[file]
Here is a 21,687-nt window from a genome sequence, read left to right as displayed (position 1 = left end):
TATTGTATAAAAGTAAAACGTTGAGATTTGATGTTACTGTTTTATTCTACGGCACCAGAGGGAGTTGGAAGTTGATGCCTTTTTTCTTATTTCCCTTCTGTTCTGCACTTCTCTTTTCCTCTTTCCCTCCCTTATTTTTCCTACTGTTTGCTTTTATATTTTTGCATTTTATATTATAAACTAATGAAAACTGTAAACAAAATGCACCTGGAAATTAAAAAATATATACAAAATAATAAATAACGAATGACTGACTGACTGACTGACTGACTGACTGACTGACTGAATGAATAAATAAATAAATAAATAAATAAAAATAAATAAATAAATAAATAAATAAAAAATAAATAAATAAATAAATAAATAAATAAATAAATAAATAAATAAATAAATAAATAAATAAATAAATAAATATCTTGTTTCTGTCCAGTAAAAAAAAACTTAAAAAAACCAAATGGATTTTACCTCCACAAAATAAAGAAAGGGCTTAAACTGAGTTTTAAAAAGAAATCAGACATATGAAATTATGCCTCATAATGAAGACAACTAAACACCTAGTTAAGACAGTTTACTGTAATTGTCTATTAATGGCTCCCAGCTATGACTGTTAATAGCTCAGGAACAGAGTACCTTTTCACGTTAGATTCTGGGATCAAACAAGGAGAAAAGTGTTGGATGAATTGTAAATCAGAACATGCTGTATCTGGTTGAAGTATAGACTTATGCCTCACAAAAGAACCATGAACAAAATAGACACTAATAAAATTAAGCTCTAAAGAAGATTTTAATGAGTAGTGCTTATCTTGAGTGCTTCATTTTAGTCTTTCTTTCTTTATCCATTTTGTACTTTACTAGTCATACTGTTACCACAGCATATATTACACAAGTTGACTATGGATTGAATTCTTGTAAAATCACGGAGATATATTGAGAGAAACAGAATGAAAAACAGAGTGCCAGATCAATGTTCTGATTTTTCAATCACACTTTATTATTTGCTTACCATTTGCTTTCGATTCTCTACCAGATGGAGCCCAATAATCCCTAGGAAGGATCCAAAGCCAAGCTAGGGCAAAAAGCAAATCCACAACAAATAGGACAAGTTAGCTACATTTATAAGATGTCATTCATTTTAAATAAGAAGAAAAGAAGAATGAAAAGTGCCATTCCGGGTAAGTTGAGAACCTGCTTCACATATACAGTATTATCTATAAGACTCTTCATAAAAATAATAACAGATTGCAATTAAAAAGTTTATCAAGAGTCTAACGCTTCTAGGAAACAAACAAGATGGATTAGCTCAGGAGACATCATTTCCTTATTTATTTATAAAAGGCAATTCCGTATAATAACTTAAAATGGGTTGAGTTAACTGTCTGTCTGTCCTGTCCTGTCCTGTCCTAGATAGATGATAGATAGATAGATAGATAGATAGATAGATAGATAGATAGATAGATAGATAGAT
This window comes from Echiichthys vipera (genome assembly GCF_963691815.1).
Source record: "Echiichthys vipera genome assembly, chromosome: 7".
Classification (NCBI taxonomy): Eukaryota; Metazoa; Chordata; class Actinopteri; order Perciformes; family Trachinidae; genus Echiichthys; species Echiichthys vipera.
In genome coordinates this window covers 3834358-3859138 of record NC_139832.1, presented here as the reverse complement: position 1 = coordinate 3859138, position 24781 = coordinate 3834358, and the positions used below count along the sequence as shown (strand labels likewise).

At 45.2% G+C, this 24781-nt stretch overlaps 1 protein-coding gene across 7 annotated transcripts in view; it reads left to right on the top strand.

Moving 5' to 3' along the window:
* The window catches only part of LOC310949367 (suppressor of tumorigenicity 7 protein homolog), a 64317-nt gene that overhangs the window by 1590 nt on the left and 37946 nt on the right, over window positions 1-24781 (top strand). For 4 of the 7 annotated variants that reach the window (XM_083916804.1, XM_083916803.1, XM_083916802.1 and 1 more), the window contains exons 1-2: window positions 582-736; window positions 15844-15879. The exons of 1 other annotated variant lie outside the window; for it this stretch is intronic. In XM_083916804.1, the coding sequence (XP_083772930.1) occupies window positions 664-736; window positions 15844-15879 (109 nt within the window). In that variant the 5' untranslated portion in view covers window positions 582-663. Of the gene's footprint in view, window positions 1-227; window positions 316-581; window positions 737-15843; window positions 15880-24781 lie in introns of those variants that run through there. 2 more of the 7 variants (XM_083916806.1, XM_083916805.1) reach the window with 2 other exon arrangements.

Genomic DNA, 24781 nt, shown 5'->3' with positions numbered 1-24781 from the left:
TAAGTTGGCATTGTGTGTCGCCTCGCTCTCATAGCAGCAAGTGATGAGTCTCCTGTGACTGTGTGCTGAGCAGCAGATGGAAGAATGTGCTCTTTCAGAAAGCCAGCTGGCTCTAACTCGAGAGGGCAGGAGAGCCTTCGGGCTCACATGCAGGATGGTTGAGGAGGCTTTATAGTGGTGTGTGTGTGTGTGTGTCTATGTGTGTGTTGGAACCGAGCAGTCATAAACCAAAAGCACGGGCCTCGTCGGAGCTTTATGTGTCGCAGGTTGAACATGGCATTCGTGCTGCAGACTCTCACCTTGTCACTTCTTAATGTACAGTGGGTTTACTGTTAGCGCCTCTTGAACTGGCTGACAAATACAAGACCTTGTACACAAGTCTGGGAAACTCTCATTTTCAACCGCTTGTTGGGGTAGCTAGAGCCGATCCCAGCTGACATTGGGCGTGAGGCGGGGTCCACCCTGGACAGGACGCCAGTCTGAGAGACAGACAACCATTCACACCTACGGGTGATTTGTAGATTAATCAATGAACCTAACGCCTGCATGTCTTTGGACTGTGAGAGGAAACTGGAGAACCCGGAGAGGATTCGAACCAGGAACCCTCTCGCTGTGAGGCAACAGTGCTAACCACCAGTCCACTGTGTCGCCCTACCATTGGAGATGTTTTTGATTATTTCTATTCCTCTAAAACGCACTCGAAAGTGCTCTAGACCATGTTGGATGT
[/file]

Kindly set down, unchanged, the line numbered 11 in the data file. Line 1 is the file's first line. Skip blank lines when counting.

TAAGTTGGCATTGTGTGTCGCCTCGCTCTCATAGCAGCAAGTGATGAGTCTCCTGTGACTGTGTGCTGAGCAGCAGATGGAAGAATGTGCTCTTTCAGAAAGCCAGCTGGCTCTAACTCGAGAGGGCAGGAGAGCCTTCGGGCTCACATGCAGGATGGTTGAGGAGGCTTTATAGTGGTGTGTGTGTGTGTGTGTCTATGTGTGTGTTGGAACCGAGCAGTCATAAACCAAAAGCACGGGCCTCGTCGGAGCTTTATGTGTCGCAGGTTGAACATGGCATTCGTGCTGCAGACTCTCACCTTGTCACTTCTTAATGTACAGTGGGTTTACTGTTAGCGCCTCTTGAACTGGCTGACAAATACAAGACCTTGTACACAAGTCTGGGAAACTCTCATTTTCAACCGCTTGTTGGGGTAGCTAGAGCCGATCCCAGCTGACATTGGGCGTGAGGCGGGGTCCACCCTGGACAGGACGCCAGTCTGAGAGACAGACAACCATTCACACCTACGGGTGATTTGTAGATTAATCAATGAACCTAACGCCTGCATGTCTTTGGACTGTGAGAGGAAACTGGAGAACCCGGAGAGGATTCGAACCAGGAACCCTCTCGCTGTGAGGCAACAGTGCTAACCACCAGTCCACTGTGTCGCCCTACCATTGGAGATGTTTTTGATTATTTCTATTCCTCTAAAACGCACTCGAAAGTGCTCTAGACCATGTTGGATGT